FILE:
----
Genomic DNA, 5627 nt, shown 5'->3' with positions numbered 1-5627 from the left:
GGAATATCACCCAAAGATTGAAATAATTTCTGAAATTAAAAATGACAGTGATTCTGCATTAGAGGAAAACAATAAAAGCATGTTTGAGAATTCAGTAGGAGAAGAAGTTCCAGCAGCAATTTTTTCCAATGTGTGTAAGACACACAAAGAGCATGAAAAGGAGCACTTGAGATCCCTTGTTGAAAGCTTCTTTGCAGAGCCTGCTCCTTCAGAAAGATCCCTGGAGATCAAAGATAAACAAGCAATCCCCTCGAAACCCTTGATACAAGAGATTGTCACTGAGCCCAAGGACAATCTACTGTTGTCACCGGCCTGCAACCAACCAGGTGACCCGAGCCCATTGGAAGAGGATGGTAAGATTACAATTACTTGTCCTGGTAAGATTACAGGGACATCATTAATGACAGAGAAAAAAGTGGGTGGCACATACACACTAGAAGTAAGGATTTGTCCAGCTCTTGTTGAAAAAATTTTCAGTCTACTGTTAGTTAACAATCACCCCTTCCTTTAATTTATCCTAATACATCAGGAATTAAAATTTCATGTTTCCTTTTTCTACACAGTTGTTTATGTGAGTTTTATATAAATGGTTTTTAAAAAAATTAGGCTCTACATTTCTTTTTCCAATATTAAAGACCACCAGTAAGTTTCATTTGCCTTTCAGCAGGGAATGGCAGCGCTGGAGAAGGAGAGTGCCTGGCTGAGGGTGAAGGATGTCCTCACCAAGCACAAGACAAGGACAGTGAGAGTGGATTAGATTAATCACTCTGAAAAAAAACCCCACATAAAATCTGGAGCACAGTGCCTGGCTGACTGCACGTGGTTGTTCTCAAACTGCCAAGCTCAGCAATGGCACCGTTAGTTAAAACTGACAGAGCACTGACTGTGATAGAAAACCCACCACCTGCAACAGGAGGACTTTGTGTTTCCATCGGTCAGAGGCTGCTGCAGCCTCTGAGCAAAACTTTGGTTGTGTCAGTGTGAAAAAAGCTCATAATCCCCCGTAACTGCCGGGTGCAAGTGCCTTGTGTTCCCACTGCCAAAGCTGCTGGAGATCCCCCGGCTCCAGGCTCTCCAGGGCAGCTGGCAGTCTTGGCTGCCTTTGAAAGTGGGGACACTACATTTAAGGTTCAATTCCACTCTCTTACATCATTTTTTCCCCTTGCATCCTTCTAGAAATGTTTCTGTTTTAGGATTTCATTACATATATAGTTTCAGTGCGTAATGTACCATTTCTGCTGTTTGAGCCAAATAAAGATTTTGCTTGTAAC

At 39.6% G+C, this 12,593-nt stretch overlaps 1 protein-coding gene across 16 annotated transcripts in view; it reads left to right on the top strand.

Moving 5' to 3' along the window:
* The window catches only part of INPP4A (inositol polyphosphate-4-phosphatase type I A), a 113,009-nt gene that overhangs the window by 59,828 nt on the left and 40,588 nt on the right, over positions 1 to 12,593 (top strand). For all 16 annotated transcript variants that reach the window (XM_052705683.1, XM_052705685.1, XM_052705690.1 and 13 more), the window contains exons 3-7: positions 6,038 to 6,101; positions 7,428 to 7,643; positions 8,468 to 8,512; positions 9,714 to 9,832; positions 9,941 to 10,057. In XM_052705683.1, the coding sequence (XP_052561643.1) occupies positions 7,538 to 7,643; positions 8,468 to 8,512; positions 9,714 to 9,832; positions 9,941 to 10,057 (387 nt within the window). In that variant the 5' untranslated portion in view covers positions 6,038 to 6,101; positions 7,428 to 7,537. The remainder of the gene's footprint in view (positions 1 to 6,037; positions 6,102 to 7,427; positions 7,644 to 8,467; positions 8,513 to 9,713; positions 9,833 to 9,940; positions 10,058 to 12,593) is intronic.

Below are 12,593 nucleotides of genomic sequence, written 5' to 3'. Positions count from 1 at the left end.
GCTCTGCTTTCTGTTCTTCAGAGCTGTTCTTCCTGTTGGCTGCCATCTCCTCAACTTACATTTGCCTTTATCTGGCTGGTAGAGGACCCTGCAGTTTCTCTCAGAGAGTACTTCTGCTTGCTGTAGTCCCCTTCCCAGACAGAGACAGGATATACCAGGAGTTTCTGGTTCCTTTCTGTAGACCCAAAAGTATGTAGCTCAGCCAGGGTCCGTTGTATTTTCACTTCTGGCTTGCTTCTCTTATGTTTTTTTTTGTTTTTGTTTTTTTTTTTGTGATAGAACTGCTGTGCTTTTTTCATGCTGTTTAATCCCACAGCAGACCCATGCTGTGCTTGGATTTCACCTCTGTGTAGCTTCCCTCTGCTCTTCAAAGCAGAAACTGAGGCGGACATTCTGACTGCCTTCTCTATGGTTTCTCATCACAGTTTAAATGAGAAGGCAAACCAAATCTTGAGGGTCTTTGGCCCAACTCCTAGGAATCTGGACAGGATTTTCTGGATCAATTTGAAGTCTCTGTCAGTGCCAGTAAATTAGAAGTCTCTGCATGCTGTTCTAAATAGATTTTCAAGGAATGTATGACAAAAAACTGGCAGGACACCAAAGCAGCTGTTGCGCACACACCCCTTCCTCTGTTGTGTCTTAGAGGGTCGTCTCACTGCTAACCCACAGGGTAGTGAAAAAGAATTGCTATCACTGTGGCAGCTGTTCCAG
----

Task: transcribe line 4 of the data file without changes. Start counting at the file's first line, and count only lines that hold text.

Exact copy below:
Moving 5' to 3' along the window: